The New York Fed’s Business Leaders Survey for March is at 8:30 ET is at 8:30 ET on Tuesday. This could give the first solid hint as to how much the service sector is feeling the closures and cancellations associated with the spread of COVID-19. Some sectors may not be particularly affected as yet, but certainly the hospitality industry is reeling. New York City as a tourist and business destination makes it unlikely the data won’t take a significant hit in revenues.
The NAHB/Wells Fargo Housing Market Index for March at 10:00 ET on Tuesday might not fall much from the 74 reading in February. Will the worries about COVID-19 and its economic consequences be enough to take consumers out of the market? Rates for mortgages are low – the Freddie Mac 30-year fixed rate hit a bottom at 3.29% in the March 5 data – and are certainly an incentive to get potential homebuyers out shopping for a property. Some consumers may not think buying a home is worth the risk right now, but others will move to lock in unusually favorable rates before home prices go up. Homebuilders have ramped up construction – aided by a relatively mild winter – in order to meet demand.
Housing starts and permits issued in February at 8:30 ET on Wednesday may not match the strong readings of January. Starts were slightly lower to 1.567 million units (SAAR), but that was the second highest since 1.649 million in December 2006. Another dip is not a signal of deterioration in these conditions. Permits issued are anticipated to decline after a 9.2% burst higher to 1.551 million units in January, the highest since 1.596 in March 2007. Some retracing is to be expected.
Sales of existing homes in February at 10:00 ET on Friday should reflect the closing of contract signed in January and register a solid number of sales. Prices are likely to be up again after a decline in January. Competition for existing units – and supplies are limited – could make it more of a sellers’ market. However, new construction has picked up in the segment that cater to first-time buyers who more usually opt for an existing property.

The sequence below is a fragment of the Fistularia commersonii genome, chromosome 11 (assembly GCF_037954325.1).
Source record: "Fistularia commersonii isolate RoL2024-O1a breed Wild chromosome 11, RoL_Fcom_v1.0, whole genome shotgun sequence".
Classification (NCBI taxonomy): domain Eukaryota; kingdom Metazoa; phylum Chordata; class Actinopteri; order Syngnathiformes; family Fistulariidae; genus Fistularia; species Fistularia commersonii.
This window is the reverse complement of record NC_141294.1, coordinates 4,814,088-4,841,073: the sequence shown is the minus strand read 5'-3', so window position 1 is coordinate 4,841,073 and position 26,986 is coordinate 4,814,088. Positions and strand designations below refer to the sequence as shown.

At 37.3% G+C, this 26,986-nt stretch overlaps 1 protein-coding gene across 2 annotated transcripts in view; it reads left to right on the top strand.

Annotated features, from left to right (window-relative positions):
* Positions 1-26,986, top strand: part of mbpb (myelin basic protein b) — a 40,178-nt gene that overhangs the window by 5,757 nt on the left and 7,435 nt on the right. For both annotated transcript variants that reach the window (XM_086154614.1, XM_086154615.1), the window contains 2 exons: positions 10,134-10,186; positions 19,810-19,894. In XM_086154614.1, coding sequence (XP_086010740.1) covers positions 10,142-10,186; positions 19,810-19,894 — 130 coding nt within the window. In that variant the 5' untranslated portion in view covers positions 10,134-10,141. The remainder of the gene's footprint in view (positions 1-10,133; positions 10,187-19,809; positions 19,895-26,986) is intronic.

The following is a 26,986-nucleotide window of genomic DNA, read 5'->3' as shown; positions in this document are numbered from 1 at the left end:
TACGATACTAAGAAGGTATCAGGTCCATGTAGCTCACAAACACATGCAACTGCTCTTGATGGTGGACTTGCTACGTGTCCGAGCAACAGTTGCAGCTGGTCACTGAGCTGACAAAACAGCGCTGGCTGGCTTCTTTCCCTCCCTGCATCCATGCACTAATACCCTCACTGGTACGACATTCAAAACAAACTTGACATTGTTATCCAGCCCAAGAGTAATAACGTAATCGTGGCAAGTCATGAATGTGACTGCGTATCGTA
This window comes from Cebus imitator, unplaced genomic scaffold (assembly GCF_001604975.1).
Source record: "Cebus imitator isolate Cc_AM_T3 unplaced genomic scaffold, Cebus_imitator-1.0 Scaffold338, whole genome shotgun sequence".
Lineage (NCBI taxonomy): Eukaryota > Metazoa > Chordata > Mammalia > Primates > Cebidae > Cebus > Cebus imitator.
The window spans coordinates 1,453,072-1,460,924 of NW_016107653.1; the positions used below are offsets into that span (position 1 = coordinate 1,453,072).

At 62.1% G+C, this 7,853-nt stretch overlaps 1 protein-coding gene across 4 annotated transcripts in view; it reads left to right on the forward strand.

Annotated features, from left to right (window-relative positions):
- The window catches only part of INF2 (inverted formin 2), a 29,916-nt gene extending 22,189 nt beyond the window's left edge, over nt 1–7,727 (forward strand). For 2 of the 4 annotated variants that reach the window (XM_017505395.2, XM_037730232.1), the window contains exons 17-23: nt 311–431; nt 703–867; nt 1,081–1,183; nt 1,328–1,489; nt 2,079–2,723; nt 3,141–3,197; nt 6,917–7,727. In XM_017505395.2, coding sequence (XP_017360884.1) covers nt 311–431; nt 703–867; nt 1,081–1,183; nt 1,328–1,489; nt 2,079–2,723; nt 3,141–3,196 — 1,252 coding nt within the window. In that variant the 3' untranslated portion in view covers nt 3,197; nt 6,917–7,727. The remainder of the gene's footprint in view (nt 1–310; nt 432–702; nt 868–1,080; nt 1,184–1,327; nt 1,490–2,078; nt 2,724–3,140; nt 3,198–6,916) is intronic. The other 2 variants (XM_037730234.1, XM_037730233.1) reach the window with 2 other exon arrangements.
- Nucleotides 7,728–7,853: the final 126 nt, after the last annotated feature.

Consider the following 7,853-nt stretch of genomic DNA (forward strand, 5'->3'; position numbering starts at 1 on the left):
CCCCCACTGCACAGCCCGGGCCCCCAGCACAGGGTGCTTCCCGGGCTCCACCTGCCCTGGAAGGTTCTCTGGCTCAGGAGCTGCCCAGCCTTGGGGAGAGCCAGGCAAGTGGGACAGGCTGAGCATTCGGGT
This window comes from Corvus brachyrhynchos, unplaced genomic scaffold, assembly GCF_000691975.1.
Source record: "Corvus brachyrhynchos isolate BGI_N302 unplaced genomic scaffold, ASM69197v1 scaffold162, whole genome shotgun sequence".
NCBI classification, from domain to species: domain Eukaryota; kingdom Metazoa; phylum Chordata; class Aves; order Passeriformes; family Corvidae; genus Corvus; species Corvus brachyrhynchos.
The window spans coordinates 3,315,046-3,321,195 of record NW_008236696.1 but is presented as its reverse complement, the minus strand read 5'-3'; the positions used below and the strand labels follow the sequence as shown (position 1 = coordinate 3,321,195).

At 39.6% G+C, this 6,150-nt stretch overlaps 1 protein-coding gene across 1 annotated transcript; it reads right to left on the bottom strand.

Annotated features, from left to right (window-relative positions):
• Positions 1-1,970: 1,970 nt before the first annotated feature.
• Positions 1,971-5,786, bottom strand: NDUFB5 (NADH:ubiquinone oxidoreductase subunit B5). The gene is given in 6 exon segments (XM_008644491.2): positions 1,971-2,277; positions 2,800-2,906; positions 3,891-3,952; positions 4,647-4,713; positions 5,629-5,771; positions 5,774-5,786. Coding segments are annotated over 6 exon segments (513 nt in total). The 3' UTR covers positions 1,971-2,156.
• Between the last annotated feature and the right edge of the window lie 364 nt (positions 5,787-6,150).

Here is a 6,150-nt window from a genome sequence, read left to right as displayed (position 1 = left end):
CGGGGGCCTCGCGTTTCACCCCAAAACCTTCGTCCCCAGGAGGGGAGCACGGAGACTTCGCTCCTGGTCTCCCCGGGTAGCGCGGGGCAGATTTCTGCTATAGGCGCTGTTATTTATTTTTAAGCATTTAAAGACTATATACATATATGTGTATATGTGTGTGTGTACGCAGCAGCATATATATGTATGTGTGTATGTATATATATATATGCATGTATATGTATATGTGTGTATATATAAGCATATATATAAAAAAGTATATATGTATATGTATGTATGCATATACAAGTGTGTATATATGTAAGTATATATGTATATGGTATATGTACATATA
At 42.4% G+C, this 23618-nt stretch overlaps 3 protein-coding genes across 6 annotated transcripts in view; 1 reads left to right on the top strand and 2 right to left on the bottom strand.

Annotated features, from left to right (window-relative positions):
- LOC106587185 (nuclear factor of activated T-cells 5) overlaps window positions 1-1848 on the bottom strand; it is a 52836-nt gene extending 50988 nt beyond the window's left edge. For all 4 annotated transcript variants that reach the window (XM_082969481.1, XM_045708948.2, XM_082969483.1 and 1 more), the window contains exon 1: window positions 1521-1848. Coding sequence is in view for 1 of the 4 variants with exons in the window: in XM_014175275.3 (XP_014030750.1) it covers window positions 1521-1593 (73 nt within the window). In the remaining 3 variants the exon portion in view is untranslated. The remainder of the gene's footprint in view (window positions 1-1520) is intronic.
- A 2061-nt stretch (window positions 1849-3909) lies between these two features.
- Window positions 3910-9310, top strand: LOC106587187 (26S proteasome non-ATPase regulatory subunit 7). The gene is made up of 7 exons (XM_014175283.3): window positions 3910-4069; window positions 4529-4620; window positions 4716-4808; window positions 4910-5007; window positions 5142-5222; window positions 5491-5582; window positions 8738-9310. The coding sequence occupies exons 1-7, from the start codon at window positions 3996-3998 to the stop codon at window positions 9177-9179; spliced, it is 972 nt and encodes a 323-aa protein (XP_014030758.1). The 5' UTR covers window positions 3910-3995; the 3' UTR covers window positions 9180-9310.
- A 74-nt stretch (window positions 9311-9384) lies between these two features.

The numbers on retail and food sales in February at 8:30 ET on Tuesday should turn in a modest increase overall that will be restrained by sharp declines in prices for gasoline. Sales of motor vehicles were not much changed in February from January and the dollar value should not be up or down month-over-month. Mild weather and a few tax refunds could send consumers to home stores for building materials and gardening supplies. As the spread of COVID-19 came closer to home, sales of emergency and medical supplies probably increase at the expense of other consumer items like clothing or eating out. Nonstore retailers may have seen an uptick as consumers decided to get stuff delivered rather than frequent stores.
The Conference Board’s Leading Economic Index for February at 10:00 ET on Thursday is yet another report that will get scant attention due to the timing of its data. With more compelling and current information on hand, its predictive qualities are less of interest.
Initial jobless claims for the week ended March 14 at 8:30 ET on Thursday will include annual revisions and new seasonal adjustment factors for 2020. This makes the number a bit noisy, but the underlying story should remain the same for recent weeks. What is expected is that the first wave of layoff activity prompted by actions to stem the spread of COVID-19 will be felt. It is also expected to build in coming weeks. Some of these people will seek other jobs, but some will remain on the unemployment rolls until recalled by their original employer. This and other employment data are going to have a hard time distinguishing the temporary disruptions from labor market fundamentals. If closures are of only a few weeks, the labor market should recover its footing quickly. If efforts to control the pandemic become more severe, the competitive labor market will rapidly become far less so.
Other labor market indicators in the week will be greeted with a shrug, again due to the timing that the surveys were taken before developments in the last few weeks. The data on state and regional unemployment and payrolls at 10:00 ET on Monday is for January and includes annual revisions. It will hardly get a glance. The February numbers are set for 10:00 ET on Friday, March 27. Data on Job Openings and Labor Turnover (JOLTS) for February at 10:00 ET on Tuesday will incorporate annual revisions.